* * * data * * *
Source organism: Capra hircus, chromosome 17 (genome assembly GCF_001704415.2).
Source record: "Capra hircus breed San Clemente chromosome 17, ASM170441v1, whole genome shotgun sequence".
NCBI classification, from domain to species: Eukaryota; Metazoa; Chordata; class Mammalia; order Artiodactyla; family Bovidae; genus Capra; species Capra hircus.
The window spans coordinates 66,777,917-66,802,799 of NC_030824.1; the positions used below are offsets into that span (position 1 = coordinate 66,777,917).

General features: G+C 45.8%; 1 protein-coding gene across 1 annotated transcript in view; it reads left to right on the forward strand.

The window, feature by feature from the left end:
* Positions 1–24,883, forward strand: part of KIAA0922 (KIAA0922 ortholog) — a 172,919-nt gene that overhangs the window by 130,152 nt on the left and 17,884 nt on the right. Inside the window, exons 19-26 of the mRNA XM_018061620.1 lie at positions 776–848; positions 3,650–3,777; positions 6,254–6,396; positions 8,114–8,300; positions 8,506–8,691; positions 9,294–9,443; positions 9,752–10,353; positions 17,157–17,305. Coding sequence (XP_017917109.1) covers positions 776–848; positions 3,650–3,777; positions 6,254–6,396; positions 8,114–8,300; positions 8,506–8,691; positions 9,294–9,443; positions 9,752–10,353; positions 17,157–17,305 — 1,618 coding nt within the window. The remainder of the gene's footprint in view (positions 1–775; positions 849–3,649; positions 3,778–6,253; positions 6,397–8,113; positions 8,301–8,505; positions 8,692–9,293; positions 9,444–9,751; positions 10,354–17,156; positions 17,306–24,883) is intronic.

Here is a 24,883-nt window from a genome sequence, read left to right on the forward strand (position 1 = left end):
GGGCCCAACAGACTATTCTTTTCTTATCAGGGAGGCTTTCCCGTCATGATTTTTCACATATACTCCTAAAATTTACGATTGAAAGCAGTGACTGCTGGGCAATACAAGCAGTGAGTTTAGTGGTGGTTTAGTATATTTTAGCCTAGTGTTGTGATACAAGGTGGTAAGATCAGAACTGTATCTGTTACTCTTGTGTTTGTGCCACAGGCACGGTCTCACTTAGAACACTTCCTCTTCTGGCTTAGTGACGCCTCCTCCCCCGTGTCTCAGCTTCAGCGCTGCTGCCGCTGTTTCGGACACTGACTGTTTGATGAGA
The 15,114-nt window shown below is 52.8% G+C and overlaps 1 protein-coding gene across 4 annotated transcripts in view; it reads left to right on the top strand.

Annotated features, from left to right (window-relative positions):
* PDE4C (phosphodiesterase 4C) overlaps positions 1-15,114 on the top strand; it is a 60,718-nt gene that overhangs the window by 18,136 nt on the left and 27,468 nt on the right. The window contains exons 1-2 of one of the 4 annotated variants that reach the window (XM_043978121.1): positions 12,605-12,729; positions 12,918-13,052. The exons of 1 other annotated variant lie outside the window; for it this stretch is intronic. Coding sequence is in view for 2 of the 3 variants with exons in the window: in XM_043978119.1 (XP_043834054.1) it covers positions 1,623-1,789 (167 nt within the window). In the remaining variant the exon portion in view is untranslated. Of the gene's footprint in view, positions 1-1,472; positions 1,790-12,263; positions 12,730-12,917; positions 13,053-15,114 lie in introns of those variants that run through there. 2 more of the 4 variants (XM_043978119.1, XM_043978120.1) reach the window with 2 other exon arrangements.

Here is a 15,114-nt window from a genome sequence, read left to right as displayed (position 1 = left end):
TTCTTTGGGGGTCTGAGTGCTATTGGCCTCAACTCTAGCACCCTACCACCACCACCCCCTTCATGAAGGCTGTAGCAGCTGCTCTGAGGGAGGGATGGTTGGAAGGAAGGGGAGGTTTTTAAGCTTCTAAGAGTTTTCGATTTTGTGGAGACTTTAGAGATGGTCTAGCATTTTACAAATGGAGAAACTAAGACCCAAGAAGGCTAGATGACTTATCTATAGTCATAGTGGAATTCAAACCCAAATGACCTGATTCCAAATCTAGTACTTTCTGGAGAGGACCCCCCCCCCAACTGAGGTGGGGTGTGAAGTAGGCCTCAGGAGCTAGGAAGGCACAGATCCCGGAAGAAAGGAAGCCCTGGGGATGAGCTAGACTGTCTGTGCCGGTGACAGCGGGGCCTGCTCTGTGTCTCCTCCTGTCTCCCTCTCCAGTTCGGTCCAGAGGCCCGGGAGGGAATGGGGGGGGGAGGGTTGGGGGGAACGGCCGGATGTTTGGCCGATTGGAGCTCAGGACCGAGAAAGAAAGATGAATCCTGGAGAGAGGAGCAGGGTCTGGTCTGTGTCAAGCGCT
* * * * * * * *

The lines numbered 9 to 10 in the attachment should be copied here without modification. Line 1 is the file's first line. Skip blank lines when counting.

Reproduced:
GGGCCCAACAGACTATTCTTTTCTTATCAGGGAGGCTTTCCCGTCATGATTTTTCACATATACTCCTAAAATTTACGATTGAAAGCAGTGACTGCTGGGCAATACAAGCAGTGAGTTTAGTGGTGGTTTAGTATATTTTAGCCTAGTGTTGTGATACAAGGTGGTAAGATCAGAACTGTATCTGTTACTCTTGTGTTTGTGCCACAGGCACGGTCTCACTTAGAACACTTCCTCTTCTGGCTTAGTGACGCCTCCTCCCCCGTGTCTCAGCTTCAGCGCTGCTGCCGCTGTTTCGGACACTGACTGTTTGATGAGA
The 15,114-nt window shown below is 52.8% G+C and overlaps 1 protein-coding gene across 4 annotated transcripts in view; it reads left to right on the top strand.